Those who have faced emergencies can tell you it is essential to get your first aid kit together and get familiar with first aid measures BEFORE you are confronted with an accident, emergency or sudden illness.
Many situations require fast and correct action to prevent further injury, infection or death. So assemble a first aid kit now, so that you'll be ready when you encounter an animal that needs immediate help.
Carry in your car or write on your first aid kit a list with the phone number for your vet, the closest emergency animal hospital, and poison control hotlines:
ASPCA Animal Poison Control Center 1-888-426-4435 or National Animal Poison Control Center 1-800-548-2423.
Your kit should contain the following items (click here for a printable version):
- One collar in each size; small, medium and extra large
- A nylon leash
- Adjustable Muzzle (an injured or scared animal may try to bite)
- Pet crate or carrier (a safe way to transport)
- Blanket (the compact thermal blanket works well)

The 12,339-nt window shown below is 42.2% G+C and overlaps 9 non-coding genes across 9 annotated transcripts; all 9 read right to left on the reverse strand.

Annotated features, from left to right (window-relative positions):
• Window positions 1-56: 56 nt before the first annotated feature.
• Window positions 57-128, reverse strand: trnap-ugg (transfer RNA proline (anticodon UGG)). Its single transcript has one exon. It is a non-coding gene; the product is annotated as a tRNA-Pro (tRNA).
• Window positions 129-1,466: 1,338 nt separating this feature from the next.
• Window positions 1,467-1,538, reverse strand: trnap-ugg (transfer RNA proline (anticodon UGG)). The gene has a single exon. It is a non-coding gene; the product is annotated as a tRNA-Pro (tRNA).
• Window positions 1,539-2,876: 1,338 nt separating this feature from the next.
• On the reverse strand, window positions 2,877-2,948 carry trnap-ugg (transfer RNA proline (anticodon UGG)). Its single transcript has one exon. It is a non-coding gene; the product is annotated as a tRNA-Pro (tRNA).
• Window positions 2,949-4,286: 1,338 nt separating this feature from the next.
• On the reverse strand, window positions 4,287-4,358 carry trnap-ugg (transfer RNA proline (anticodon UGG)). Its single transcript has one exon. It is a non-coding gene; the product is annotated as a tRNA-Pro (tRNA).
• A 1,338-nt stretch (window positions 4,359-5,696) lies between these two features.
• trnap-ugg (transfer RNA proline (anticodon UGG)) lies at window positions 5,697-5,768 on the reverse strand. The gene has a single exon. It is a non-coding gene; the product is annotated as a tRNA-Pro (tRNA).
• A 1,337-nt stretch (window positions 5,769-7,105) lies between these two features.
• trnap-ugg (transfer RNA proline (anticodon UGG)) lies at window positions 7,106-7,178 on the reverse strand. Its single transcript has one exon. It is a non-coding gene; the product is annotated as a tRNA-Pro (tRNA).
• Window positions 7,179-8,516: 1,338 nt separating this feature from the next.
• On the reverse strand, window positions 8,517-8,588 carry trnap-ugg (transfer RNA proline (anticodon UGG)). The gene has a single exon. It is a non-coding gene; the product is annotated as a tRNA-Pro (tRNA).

- Towels (at least 2)
- Thick work gloves and/or Kevlar gloves
- Latex or Nitrile gloves
- Bottled water
- Bowl or other container to use for water
- Freeze-dried food from a camping store
- A board for transporting injured animals
- Nylon straps
- Tarp (for transport or protecting your seat)
- Travel first aid kit
- Anti-bacterial wipes or pads
- Hot/cold gel pack
- Paper towels
- Bandanna (many uses, including muzzling or securing a torn earflap)
- Strips of cloth
- Medical Tape
- Fence tool
- Emergency flares AND a reflective triangle
- Work boots (for navigating terrain)
- Trash bags
- Paper grocery bag (for small animals it is the simplest, most versatile tool providing a convenient-to-carry rescue tool. If possible, put a washcloth or towel at the bottom of the bag for the animal’s comfort.)
|Transporting an Injured Animal
It is best not to move an injured animal too much until it is time to transport him for additional care, but sometimes the surrounding environment requires movement. If the animal is in the road or near a hazardous area, moving to a safer location is paramount. Remember to keep yourself safe first.
Deciding the proper way to move an injured animal is based on the temperament of the animal and the possible injuries. ALWAYS apply a muzzle prior to transport.
If a back, neck or spinal injury is suspected, try to place the injured animal on a board or other sturdy material to prevent further injury.